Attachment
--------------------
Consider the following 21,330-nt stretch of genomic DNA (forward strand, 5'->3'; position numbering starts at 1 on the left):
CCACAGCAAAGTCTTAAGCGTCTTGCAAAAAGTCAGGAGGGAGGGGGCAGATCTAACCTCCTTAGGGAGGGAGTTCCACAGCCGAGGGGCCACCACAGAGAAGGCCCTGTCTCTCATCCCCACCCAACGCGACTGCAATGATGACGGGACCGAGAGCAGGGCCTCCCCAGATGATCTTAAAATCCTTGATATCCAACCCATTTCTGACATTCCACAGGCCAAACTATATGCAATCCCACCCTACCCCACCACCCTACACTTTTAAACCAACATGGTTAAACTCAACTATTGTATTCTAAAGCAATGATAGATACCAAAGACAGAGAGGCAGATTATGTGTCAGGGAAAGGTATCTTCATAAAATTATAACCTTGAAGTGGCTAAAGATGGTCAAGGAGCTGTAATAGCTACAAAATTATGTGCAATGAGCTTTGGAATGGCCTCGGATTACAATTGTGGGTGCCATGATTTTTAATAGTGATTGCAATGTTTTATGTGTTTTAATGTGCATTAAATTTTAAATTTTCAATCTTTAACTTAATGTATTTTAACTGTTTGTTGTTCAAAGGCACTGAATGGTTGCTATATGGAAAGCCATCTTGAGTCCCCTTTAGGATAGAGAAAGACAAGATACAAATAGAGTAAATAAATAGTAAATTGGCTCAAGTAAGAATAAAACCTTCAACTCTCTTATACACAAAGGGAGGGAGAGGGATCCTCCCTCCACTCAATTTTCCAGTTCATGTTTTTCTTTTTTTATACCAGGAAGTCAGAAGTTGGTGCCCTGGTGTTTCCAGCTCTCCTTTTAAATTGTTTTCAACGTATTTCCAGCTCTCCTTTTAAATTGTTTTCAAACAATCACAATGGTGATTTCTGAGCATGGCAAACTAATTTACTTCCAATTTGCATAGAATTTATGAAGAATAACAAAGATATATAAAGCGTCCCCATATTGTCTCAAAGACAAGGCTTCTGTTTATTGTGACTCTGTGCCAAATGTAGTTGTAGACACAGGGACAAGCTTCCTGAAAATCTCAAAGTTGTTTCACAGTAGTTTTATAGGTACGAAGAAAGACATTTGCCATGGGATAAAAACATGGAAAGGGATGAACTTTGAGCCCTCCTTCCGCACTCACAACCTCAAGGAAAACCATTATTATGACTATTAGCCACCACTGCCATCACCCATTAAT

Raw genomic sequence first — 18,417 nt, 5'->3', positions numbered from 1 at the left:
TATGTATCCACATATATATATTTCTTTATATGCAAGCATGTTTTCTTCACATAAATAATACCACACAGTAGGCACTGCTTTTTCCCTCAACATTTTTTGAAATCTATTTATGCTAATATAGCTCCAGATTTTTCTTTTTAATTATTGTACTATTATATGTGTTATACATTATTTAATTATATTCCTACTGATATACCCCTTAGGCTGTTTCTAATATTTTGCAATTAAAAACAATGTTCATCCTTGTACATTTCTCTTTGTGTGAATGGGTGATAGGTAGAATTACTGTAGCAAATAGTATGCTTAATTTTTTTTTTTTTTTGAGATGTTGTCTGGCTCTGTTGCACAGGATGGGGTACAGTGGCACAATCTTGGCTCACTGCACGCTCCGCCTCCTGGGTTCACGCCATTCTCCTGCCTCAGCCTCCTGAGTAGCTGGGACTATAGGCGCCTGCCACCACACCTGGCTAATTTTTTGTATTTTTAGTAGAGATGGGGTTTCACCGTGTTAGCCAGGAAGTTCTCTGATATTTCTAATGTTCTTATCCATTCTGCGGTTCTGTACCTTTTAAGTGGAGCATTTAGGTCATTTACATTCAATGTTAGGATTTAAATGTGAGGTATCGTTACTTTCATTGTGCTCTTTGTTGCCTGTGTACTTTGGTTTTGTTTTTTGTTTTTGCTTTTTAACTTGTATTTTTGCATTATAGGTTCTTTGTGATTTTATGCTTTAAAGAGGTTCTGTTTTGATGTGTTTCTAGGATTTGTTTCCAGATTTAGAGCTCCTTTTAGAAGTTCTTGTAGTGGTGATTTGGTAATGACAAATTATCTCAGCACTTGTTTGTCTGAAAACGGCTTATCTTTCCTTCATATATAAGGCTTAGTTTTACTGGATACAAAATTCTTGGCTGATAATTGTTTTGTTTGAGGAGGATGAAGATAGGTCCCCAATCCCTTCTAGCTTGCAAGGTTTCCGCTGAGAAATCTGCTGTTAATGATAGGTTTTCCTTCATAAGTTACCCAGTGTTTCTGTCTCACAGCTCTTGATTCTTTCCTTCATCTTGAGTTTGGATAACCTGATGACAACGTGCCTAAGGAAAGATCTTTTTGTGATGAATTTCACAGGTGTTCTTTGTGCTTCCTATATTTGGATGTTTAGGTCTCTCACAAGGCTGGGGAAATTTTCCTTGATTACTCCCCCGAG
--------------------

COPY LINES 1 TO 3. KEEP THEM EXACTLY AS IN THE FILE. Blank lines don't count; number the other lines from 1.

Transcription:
Consider the following 21,330-nt stretch of genomic DNA (forward strand, 5'->3'; position numbering starts at 1 on the left):
CCACAGCAAAGTCTTAAGCGTCTTGCAAAAAGTCAGGAGGGAGGGGGCAGATCTAACCTCCTTAGGGAGGGAGTTCCACAGCCGAGGGGCCACCACAGAGAAGGCCCTGTCTCTCATCCCCACCCAACGCGACTGCAATGATGACGGGACCGAGAGCAGGGCCTCCCCAGATGATCTTAAAATCCTTGATATCCAACCCATTTCTGACATTCCACAGGCCAAACTATATGCAATCCCACCCTACCCCACCACCCTACACTTTTAAACCAACATGGTTAAACTCAACTATTGTATTCTAAAGCAATGATAGATACCAAAGACAGAGAGGCAGATTATGTGTCAGGGAAAGGTATCTTCATAAAATTATAACCTTGAAGTGGCTAAAGATGGTCAAGGAGCTGTAATAGCTACAAAATTATGTGCAATGAGCTTTGGAATGGCCTCGGATTACAATTGTGGGTGCCATGATTTTTAATAGTGATTGCAATGTTTTATGTGTTTTAATGTGCATTAAATTTTAAATTTTCAATCTTTAACTTAATGTATTTTAACTGTTTGTTGTTCAAAGGCACTGAATGGTTGCTATATGGAAAGCCATCTTGAGTCCCCTTTAGGATAGAGAAAGACAAGATACAAATAGAGTAAATAAATAGTAAATTGGCTCAAGTAAGAATAAAACCTTCAACTCTCTTATACACAAAGGGAGGGAGAGGGATCCTCCCTCCACTCAATTTTCCAGTTCATGTTTTTCTTTTTTTATACCAGGAAGTCAGAAGTTGGTGCCCTGGTGTTTCCAGCTCTCCTTTTAAATTGTTTTCAACGTATTTCCAGCTCTCCTTTTAAATTGTTTTCAAACAATCACAATGGTGATTTCTGAGCATGGCAAACTAATTTACTTCCAATTTGCATAGAATTTATGAAGAATAACAAAGATATATAAAGCGTCCCCATATTGTCTCAAAGACAAGGCTTCTGTTTATTGTGACTCTGTGCCAAATGTAGTTGTAGACACAGGGACAAGCTTCCTGAAAATCTCAAAGTTGTTTCACAGTAGTTTTATAGGTACGAAGAAAGACATTTGCCATGGGATAAAAACATGGAAAGGGATGAACTTTGAGCCCTCCTTCCGCACTCACAACCTCAAGGAAAACCATTATTATGACTATTAGCCACCACTGCCATCACCCATTAAT

Raw genomic sequence first — 18,417 nt, 5'->3', positions numbered from 1 at the left: